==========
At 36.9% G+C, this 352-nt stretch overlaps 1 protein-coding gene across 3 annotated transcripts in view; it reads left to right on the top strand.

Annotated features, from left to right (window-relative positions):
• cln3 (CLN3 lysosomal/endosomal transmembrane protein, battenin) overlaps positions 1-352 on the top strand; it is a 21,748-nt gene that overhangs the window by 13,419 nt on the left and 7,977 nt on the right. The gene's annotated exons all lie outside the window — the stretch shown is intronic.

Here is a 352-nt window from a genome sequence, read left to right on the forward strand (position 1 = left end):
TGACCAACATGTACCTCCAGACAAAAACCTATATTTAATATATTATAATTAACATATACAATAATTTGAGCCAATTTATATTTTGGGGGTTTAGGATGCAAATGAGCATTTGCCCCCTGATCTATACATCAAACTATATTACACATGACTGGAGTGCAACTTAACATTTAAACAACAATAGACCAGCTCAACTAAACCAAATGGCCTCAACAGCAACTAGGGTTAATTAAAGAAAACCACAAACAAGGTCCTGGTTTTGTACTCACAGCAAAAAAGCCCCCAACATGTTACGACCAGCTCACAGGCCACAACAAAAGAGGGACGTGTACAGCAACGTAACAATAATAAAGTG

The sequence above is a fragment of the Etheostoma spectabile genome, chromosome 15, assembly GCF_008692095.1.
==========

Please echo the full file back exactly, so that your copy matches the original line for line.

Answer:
At 36.9% G+C, this 352-nt stretch overlaps 1 protein-coding gene across 3 annotated transcripts in view; it reads left to right on the top strand.

Annotated features, from left to right (window-relative positions):
• cln3 (CLN3 lysosomal/endosomal transmembrane protein, battenin) overlaps positions 1-352 on the top strand; it is a 21,748-nt gene that overhangs the window by 13,419 nt on the left and 7,977 nt on the right. The gene's annotated exons all lie outside the window — the stretch shown is intronic.

Here is a 352-nt window from a genome sequence, read left to right on the forward strand (position 1 = left end):
TGACCAACATGTACCTCCAGACAAAAACCTATATTTAATATATTATAATTAACATATACAATAATTTGAGCCAATTTATATTTTGGGGGTTTAGGATGCAAATGAGCATTTGCCCCCTGATCTATACATCAAACTATATTACACATGACTGGAGTGCAACTTAACATTTAAACAACAATAGACCAGCTCAACTAAACCAAATGGCCTCAACAGCAACTAGGGTTAATTAAAGAAAACCACAAACAAGGTCCTGGTTTTGTACTCACAGCAAAAAAGCCCCCAACATGTTACGACCAGCTCACAGGCCACAACAAAAGAGGGACGTGTACAGCAACGTAACAATAATAAAGTG

The sequence above is a fragment of the Etheostoma spectabile genome, chromosome 15, assembly GCF_008692095.1.